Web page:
Shadowing: A Modest Proposal


            The summer between high school graduation and my freshman year of college, back before teen-agers were casualties of unemployment like everyone else, I worked alongside my father in the Garment Center in Manhattan.  He had approached his boss in the women’s coat factory that had employed him for many years as a sewing machine operator to ask if his “boy” might earn a few dollars that summer to help with school expenses.

            The boss obliged and there I was serving as all-purpose stock boy, shipping clerk, go-fer and shop mascot.  It was the year Adlai Stevenson won the Democratic nomination for president against an invincible Ike.  We all listened to the proceedings attentively as we went about the task of filling the heavy racks of Lord & Taylor, Best and Company, Macy’s and department stores unknown to me in Kansas City, Minneapolis and St. Louis. Then I pushed them through rivers of traffic, delivering the upcoming season’s new stock to the loading docks invisible on Fifth Avenue or 34th Street.

            By far the most important part of those three months in what we never, back then, would have dreamed of calling “the workplace,” was the opportunity to see my father at work. As far back as I could remember I had been watching him leave for “the shop,” lunch bag in hand, and return with the pay envelope from which he shook the meager bills and coins at the end of his arduous week.  What happened in-between was a mystery, as it is for most children.  In my wife’s family, there is a story that, asked by a stranger what his father did, her brother replied that Daddy collected pencils and grew whiskers.

            Seeing the elegant coats emerge from my father’s machine and the respect he received from his co-workers for his exacting craftsmanship gave me a whole new perspective on this man who at home was so passive and self-effacing.  A summer in the heat, dust and incessant whine of the machines also helped me understand why he never lasted more than a few minutes in his easy chair after dinner before his eyes closed over the newspaper draped across his lap.

            Fast forward.  I am in the office of the governor of New Hampshire with my friend Lew Feldstein.  Lew is the president of the New Hampshire Charitable Foundation and this is one of the many stops on his busy agenda.  I am trying desperately to tuck my sandal-shod feet as far out of sight as possible since Lew did not forewarn me that a visit to the governor was on this summer’s schedule during my vacation visit.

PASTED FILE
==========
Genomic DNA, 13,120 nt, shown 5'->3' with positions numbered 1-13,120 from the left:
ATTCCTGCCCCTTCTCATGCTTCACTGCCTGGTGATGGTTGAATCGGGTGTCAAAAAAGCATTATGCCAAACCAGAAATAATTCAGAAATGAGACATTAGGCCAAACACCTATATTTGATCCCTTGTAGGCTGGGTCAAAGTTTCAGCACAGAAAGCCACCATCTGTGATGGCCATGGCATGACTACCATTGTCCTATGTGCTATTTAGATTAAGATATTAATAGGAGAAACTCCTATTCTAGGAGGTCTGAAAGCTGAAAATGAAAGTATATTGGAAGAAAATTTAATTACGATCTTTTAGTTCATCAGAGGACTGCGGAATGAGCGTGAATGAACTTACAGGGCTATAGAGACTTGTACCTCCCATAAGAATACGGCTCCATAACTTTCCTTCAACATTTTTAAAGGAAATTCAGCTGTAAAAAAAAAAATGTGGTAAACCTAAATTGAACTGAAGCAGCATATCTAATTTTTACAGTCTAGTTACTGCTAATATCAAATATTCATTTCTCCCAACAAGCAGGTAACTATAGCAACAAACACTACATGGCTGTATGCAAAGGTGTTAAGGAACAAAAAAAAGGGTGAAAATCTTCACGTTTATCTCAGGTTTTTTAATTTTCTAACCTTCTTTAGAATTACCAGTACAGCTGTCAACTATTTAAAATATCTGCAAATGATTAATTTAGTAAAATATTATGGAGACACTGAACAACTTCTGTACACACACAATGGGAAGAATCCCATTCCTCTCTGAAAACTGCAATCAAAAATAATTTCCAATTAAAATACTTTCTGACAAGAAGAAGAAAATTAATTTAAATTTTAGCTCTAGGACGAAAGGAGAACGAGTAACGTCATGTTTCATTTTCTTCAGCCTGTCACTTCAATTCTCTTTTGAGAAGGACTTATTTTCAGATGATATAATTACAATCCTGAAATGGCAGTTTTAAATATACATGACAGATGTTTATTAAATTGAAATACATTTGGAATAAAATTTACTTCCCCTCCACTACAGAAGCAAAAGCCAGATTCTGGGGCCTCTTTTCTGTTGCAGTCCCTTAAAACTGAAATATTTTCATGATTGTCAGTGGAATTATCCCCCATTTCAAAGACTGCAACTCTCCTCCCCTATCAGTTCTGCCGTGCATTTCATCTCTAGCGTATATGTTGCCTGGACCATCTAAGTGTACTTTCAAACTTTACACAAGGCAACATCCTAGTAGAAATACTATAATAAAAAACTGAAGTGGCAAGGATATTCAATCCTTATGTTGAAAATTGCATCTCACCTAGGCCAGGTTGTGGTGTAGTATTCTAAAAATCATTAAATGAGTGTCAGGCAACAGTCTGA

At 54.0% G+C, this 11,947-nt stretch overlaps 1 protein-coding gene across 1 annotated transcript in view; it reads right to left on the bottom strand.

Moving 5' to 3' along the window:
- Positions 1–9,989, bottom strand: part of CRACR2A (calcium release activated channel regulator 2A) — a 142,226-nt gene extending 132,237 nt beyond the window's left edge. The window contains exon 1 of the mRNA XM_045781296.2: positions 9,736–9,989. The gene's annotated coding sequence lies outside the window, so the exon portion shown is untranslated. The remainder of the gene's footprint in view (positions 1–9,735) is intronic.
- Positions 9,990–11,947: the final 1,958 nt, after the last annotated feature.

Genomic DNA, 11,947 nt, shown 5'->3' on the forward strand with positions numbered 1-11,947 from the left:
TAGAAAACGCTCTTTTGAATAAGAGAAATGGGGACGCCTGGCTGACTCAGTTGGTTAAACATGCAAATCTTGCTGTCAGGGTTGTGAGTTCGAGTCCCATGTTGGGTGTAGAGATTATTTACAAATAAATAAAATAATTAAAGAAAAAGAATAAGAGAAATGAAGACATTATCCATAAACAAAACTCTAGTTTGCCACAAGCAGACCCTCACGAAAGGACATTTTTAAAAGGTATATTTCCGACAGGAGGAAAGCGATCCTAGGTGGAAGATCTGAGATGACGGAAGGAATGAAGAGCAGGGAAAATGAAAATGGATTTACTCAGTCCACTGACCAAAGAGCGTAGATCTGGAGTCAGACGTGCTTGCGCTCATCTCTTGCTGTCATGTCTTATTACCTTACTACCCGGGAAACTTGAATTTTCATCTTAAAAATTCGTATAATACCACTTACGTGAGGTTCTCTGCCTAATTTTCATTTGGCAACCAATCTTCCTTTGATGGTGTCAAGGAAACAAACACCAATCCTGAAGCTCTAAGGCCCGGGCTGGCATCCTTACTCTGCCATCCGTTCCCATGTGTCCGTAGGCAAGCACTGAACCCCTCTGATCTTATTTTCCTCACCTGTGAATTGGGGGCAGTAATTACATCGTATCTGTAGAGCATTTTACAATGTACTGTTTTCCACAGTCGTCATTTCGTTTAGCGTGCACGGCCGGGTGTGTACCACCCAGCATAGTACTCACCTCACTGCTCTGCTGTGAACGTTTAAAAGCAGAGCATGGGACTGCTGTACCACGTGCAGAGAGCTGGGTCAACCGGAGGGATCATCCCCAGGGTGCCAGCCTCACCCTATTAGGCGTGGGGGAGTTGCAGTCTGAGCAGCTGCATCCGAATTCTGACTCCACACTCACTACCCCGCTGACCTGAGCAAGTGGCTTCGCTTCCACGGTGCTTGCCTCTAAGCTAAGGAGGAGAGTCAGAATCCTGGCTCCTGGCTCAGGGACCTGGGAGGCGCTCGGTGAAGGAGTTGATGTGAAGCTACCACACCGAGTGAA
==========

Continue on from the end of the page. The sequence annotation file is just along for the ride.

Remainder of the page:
For years, Lew and I shadowed each other’s work lives.  We arranged our work and vacation schedules so that we could spend a day each year tagging along behind one another as we did what all of us tend to do out of sight of friends and family for a substantial portion of our waking hours.  For Lew, those hours were spent, until his retirement, driving the roads of the beautiful state which was once my home too, where he met with agency heads, planners, policy makers and just plain citizens interested in preserving what is good about this place and changing what isn’t working. The sheer number of miles he covered was daunting, but more impressive still was the way I observed him listening hard, asking questions, respecting the opinions of everyone he encountered no matter their situation or status. These were the very same gifts that were in evidence at the many dinners we shared in our social lives, but to see the magic they performed at work was a revelation.

            Lew and I have done many things together in the 55 years we’ve known each other – cooked and eaten countless meals, baked bread, boiled sap into maple syrup, planted gardens, watched basketball playoffs – but these shadowing experiences added a dimension I had insufficient imagination and experience to conjure up myself.

And Lew: 

            For three decades for one day each year I shadowed Marv at his workplace as he moved from New Hampshire to Houston to Chicago.  I watched him teach white rural children in a small NH town and black children in Chicago’s South Side; in classrooms that ranged from light, airy spaces with real blackboards and wooden wainscoting to a former boys’ room in a Chicago school, with the urinals and stalls removed but the tiling still in place.

            It’s not that there are great surprises. But each year when I followed Marv into his classroom, I learned more about my friend.  No accumulation of second-hand accounts fully prepared me for actually observing him as he worked with children and teachers.  I got to see Marv among strangers, in a setting central to him, that occupied almost half his waking hours, and was core to his sense of himself.  I came away from each of these days deeply moved by his work. 

            It plays both ways.  When he visited me, I loved this extended chance to talk about what I did.  It’s like an 8-hour Show and Tell.  My colleagues at work came to look forward to his annual visits, and his observations and questions about our work.

            The shadowing we did of each other provided grist and context for the rest of the year.  We came to know that much more about each other’s worlds and work when we exchanged shorthand about how the year was going, about problems and triumphs on the job, about our workplace colleagues with whom we spent so much of our lives.

            What I shared with my father in his lint-covered factory loft and what Lew and I shared in our more white-collar settings is something no amount of conversation could have conveyed.  We are, more than most, a work-oriented society. We define ourselves by our labor and, unlike people in many countries we are quick to ask those we meet what they “do.”  Yet the compartmentalized lives we live rarely allow us to share our day-in-day-out experience with those who are closest to us.